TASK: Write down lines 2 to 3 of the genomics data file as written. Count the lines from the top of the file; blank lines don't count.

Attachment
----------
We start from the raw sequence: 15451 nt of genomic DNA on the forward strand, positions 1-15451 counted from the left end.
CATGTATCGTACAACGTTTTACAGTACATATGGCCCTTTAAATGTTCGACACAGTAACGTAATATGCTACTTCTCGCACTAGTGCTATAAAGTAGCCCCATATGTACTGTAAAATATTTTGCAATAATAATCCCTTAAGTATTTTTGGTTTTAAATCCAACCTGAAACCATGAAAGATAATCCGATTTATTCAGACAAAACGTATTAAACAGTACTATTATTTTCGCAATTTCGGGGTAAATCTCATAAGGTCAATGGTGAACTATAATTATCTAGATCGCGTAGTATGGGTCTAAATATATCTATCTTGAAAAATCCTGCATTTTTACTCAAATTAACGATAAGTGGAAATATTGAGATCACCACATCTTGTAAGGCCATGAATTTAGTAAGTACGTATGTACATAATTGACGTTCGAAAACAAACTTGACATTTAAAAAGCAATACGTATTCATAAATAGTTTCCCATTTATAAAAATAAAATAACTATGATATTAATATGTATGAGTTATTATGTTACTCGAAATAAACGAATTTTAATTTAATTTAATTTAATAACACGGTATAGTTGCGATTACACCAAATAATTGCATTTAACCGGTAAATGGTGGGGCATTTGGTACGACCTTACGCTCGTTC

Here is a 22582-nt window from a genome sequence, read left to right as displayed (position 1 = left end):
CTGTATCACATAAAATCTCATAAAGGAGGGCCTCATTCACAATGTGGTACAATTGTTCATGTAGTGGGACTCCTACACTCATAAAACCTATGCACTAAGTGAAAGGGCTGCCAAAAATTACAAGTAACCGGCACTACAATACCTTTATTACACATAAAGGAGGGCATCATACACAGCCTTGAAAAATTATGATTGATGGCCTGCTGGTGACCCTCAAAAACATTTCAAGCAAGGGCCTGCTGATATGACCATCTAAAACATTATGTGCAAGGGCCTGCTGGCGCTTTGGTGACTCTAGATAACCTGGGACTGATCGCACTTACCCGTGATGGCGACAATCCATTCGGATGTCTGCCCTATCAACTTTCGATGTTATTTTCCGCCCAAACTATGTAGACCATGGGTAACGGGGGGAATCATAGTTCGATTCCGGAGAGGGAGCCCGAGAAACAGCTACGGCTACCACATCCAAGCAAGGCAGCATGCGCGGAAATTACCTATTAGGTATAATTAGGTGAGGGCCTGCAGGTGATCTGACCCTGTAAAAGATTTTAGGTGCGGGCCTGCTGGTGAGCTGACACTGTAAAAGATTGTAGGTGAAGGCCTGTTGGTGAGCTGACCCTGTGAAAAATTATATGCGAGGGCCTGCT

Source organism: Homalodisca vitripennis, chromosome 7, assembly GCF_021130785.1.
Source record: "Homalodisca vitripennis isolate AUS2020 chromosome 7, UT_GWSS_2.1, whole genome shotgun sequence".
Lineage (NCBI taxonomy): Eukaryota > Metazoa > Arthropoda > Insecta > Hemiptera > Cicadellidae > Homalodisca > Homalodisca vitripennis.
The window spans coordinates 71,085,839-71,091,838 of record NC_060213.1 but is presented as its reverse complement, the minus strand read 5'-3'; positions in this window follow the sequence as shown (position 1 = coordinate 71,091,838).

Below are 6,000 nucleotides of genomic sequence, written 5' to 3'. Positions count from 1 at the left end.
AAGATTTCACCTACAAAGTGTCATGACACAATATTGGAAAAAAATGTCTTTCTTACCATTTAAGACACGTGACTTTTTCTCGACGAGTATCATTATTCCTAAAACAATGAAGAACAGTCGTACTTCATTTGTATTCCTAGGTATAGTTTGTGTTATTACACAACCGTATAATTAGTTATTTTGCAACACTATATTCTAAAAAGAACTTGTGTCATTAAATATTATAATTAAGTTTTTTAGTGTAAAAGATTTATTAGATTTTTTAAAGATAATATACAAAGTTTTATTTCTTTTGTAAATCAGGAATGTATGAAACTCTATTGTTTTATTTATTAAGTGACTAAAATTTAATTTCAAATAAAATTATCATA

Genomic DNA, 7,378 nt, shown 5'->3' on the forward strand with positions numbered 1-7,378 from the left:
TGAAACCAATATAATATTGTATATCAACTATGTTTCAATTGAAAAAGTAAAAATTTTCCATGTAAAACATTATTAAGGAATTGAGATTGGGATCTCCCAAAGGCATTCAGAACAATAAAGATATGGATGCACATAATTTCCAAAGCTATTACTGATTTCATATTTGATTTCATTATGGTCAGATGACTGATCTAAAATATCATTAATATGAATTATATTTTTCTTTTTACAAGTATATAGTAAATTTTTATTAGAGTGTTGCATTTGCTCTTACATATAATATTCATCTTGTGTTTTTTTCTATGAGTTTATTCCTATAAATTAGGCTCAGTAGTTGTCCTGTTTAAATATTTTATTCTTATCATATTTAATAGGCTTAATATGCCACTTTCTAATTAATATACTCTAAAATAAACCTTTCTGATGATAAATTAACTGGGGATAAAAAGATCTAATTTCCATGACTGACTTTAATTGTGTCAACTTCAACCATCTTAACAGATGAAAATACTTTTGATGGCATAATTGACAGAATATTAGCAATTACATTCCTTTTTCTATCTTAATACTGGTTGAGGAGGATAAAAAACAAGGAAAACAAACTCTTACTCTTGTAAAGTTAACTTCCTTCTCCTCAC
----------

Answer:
CATGTATCGTACAACGTTTTACAGTACATATGGCCCTTTAAATGTTCGACACAGTAACGTAATATGCTACTTCTCGCACTAGTGCTATAAAGTAGCCCCATATGTACTGTAAAATATTTTGCAATAATAATCCCTTAAGTATTTTTGGTTTTAAATCCAACCTGAAACCATGAAAGATAATCCGATTTATTCAGACAAAACGTATTAAACAGTACTATTATTTTCGCAATTTCGGGGTAAATCTCATAAGGTCAATGGTGAACTATAATTATCTAGATCGCGTAGTATGGGTCTAAATATATCTATCTTGAAAAATCCTGCATTTTTACTCAAATTAACGATAAGTGGAAATATTGAGATCACCACATCTTGTAAGGCCATGAATTTAGTAAGTACGTATGTACATAATTGACGTTCGAAAACAAACTTGACATTTAAAAAGCAATACGTATTCATAAATAGTTTCCCATTTATAAAAATAAAATAACTATGATATTAATATGTATGAGTTATTATGTTACTCGAAATAAACGAATTTTAATTTAATTTAATTTAATAACACGGTATAGTTGCGATTACACCAAATAATTGCATTTAACCGGTAAATGGTGGGGCATTTGGTACGACCTTACGCTCGTTC

Here is a 22582-nt window from a genome sequence, read left to right as displayed (position 1 = left end):